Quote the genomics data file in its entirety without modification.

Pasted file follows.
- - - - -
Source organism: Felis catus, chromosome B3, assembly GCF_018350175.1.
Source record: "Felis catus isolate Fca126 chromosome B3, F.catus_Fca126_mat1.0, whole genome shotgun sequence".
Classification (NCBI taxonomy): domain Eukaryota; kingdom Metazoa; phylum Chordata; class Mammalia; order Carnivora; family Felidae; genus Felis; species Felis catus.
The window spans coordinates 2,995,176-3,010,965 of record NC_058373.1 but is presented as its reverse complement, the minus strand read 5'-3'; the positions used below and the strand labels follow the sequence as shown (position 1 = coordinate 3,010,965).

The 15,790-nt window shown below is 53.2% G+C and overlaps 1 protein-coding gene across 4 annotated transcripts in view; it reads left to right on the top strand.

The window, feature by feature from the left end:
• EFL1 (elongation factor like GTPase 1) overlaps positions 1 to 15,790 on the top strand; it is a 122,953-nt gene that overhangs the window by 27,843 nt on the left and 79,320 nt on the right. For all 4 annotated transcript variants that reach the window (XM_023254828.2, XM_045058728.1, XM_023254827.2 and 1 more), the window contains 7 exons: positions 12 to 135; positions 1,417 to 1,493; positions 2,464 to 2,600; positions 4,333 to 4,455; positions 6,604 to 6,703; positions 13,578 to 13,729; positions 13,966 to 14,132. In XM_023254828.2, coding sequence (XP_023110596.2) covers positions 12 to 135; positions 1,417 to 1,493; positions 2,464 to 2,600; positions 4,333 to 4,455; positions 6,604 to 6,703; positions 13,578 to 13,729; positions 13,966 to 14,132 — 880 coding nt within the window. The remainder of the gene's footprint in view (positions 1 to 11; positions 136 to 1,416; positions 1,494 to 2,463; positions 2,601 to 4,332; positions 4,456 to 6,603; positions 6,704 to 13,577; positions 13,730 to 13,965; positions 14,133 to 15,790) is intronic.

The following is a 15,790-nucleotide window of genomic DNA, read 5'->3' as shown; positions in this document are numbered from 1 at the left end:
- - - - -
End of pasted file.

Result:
Source organism: Felis catus, chromosome B3, assembly GCF_018350175.1.
Source record: "Felis catus isolate Fca126 chromosome B3, F.catus_Fca126_mat1.0, whole genome shotgun sequence".
Classification (NCBI taxonomy): domain Eukaryota; kingdom Metazoa; phylum Chordata; class Mammalia; order Carnivora; family Felidae; genus Felis; species Felis catus.
The window spans coordinates 2,995,176-3,010,965 of record NC_058373.1 but is presented as its reverse complement, the minus strand read 5'-3'; the positions used below and the strand labels follow the sequence as shown (position 1 = coordinate 3,010,965).

The 15,790-nt window shown below is 53.2% G+C and overlaps 1 protein-coding gene across 4 annotated transcripts in view; it reads left to right on the top strand.

The window, feature by feature from the left end:
• EFL1 (elongation factor like GTPase 1) overlaps positions 1 to 15,790 on the top strand; it is a 122,953-nt gene that overhangs the window by 27,843 nt on the left and 79,320 nt on the right. For all 4 annotated transcript variants that reach the window (XM_023254828.2, XM_045058728.1, XM_023254827.2 and 1 more), the window contains 7 exons: positions 12 to 135; positions 1,417 to 1,493; positions 2,464 to 2,600; positions 4,333 to 4,455; positions 6,604 to 6,703; positions 13,578 to 13,729; positions 13,966 to 14,132. In XM_023254828.2, coding sequence (XP_023110596.2) covers positions 12 to 135; positions 1,417 to 1,493; positions 2,464 to 2,600; positions 4,333 to 4,455; positions 6,604 to 6,703; positions 13,578 to 13,729; positions 13,966 to 14,132 — 880 coding nt within the window. The remainder of the gene's footprint in view (positions 1 to 11; positions 136 to 1,416; positions 1,494 to 2,463; positions 2,601 to 4,332; positions 4,456 to 6,603; positions 6,704 to 13,577; positions 13,730 to 13,965; positions 14,133 to 15,790) is intronic.

The following is a 15,790-nucleotide window of genomic DNA, read 5'->3' as shown; positions in this document are numbered from 1 at the left end: